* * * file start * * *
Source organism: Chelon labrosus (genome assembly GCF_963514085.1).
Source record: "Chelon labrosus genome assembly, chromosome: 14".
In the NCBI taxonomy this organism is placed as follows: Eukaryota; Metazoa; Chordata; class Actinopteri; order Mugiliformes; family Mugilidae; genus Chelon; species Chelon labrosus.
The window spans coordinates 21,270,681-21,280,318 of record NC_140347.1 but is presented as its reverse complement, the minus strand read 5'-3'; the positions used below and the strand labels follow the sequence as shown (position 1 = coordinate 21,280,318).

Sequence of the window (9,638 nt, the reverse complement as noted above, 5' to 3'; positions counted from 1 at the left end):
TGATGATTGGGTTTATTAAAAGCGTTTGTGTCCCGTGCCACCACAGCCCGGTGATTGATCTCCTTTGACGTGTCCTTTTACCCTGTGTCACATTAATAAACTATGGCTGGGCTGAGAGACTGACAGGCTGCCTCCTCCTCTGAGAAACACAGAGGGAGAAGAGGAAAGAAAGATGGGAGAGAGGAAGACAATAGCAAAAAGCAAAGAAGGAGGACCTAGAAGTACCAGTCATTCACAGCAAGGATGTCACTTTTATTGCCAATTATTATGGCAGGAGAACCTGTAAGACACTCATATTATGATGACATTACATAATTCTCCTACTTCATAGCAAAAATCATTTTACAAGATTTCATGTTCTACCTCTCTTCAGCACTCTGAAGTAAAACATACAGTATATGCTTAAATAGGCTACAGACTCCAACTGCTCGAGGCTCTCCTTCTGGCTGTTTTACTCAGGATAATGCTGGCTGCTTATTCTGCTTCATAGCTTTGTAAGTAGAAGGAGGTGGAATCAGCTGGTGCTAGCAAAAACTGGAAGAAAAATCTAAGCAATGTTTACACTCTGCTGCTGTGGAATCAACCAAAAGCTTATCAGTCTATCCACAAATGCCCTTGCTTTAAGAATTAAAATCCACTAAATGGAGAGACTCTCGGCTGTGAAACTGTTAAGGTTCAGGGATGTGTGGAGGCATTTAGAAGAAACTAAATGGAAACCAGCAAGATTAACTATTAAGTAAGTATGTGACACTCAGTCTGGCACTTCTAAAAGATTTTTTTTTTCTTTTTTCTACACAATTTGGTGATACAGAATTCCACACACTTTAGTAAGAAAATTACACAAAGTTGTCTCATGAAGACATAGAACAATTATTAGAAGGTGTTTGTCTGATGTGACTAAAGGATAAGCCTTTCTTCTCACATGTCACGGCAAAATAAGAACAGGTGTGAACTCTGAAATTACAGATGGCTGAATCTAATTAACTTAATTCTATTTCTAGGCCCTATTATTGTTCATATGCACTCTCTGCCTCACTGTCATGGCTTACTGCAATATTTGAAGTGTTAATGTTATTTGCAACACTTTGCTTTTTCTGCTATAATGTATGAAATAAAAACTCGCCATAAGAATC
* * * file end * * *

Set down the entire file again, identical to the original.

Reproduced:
Source organism: Chelon labrosus (genome assembly GCF_963514085.1).
Source record: "Chelon labrosus genome assembly, chromosome: 14".
In the NCBI taxonomy this organism is placed as follows: Eukaryota; Metazoa; Chordata; class Actinopteri; order Mugiliformes; family Mugilidae; genus Chelon; species Chelon labrosus.
The window spans coordinates 21,270,681-21,280,318 of record NC_140347.1 but is presented as its reverse complement, the minus strand read 5'-3'; the positions used below and the strand labels follow the sequence as shown (position 1 = coordinate 21,280,318).

Sequence of the window (9,638 nt, the reverse complement as noted above, 5' to 3'; positions counted from 1 at the left end):
TGATGATTGGGTTTATTAAAAGCGTTTGTGTCCCGTGCCACCACAGCCCGGTGATTGATCTCCTTTGACGTGTCCTTTTACCCTGTGTCACATTAATAAACTATGGCTGGGCTGAGAGACTGACAGGCTGCCTCCTCCTCTGAGAAACACAGAGGGAGAAGAGGAAAGAAAGATGGGAGAGAGGAAGACAATAGCAAAAAGCAAAGAAGGAGGACCTAGAAGTACCAGTCATTCACAGCAAGGATGTCACTTTTATTGCCAATTATTATGGCAGGAGAACCTGTAAGACACTCATATTATGATGACATTACATAATTCTCCTACTTCATAGCAAAAATCATTTTACAAGATTTCATGTTCTACCTCTCTTCAGCACTCTGAAGTAAAACATACAGTATATGCTTAAATAGGCTACAGACTCCAACTGCTCGAGGCTCTCCTTCTGGCTGTTTTACTCAGGATAATGCTGGCTGCTTATTCTGCTTCATAGCTTTGTAAGTAGAAGGAGGTGGAATCAGCTGGTGCTAGCAAAAACTGGAAGAAAAATCTAAGCAATGTTTACACTCTGCTGCTGTGGAATCAACCAAAAGCTTATCAGTCTATCCACAAATGCCCTTGCTTTAAGAATTAAAATCCACTAAATGGAGAGACTCTCGGCTGTGAAACTGTTAAGGTTCAGGGATGTGTGGAGGCATTTAGAAGAAACTAAATGGAAACCAGCAAGATTAACTATTAAGTAAGTATGTGACACTCAGTCTGGCACTTCTAAAAGATTTTTTTTTTCTTTTTTCTACACAATTTGGTGATACAGAATTCCACACACTTTAGTAAGAAAATTACACAAAGTTGTCTCATGAAGACATAGAACAATTATTAGAAGGTGTTTGTCTGATGTGACTAAAGGATAAGCCTTTCTTCTCACATGTCACGGCAAAATAAGAACAGGTGTGAACTCTGAAATTACAGATGGCTGAATCTAATTAACTTAATTCTATTTCTAGGCCCTATTATTGTTCATATGCACTCTCTGCCTCACTGTCATGGCTTACTGCAATATTTGAAGTGTTAATGTTATTTGCAACACTTTGCTTTTTCTGCTATAATGTATGAAATAAAAACTCGCCATAAGAATC